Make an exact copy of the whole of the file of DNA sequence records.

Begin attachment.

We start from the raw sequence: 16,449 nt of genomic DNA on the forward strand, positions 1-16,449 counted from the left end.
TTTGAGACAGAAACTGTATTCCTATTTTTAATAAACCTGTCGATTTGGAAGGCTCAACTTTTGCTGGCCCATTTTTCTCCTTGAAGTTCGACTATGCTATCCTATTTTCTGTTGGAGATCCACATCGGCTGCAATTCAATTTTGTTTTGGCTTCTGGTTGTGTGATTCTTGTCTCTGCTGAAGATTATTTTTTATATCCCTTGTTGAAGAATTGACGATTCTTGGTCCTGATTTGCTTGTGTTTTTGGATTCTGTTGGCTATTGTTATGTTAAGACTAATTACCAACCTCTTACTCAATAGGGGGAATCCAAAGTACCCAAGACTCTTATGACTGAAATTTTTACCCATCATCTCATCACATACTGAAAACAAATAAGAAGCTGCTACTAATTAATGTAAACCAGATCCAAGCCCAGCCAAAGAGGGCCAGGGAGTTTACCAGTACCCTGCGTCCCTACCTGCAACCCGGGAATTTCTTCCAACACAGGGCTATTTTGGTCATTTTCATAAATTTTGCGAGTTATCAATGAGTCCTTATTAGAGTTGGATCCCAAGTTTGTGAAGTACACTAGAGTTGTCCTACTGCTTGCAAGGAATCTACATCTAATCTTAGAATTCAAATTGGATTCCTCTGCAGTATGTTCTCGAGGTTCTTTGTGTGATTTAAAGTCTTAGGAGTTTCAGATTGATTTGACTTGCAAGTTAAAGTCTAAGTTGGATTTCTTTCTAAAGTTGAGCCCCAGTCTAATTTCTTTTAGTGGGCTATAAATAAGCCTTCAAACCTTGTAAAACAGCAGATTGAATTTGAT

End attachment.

We start from the raw sequence: 16,449 nt of genomic DNA on the forward strand, positions 1-16,449 counted from the left end.
TTTGAGACAGAAACTGTATTCCTATTTTTAATAAACCTGTCGATTTGGAAGGCTCAACTTTTGCTGGCCCATTTTTCTCCTTGAAGTTCGACTATGCTATCCTATTTTCTGTTGGAGATCCACATCGGCTGCAATTCAATTTTGTTTTGGCTTCTGGTTGTGTGATTCTTGTCTCTGCTGAAGATTATTTTTTATATCCCTTGTTGAAGAATTGACGATTCTTGGTCCTGATTTGCTTGTGTTTTTGGATTCTGTTGGCTATTGTTATGTTAAGACTAATTACCAACCTCTTACTCAATAGGGGGAATCCAAAGTACCCAAGACTCTTATGACTGAAATTTTTACCCATCATCTCATCACATACTGAAAACAAATAAGAAGCTGCTACTAATTAATGTAAACCAGATCCAAGCCCAGCCAAAGAGGGCCAGGGAGTTTACCAGTACCCTGCGTCCCTACCTGCAACCCGGGAATTTCTTCCAACACAGGGCTATTTTGGTCATTTTCATAAATTTTGCGAGTTATCAATGAGTCCTTATTAGAGTTGGATCCCAAGTTTGTGAAGTACACTAGAGTTGTCCTACTGCTTGCAAGGAATCTACATCTAATCTTAGAATTCAAATTGGATTCCTCTGCAGTATGTTCTCGAGGTTCTTTGTGTGATTTAAAGTCTTAGGAGTTTCAGATTGATTTGACTTGCAAGTTAAAGTCTAAGTTGGATTTCTTTCTAAAGTTGAGCCCCAGTCTAATTTCTTTTAGTGGGCTATAAATAAGCCTTCAAACCTTGTAAAACAGCAGATTGAATTTGAT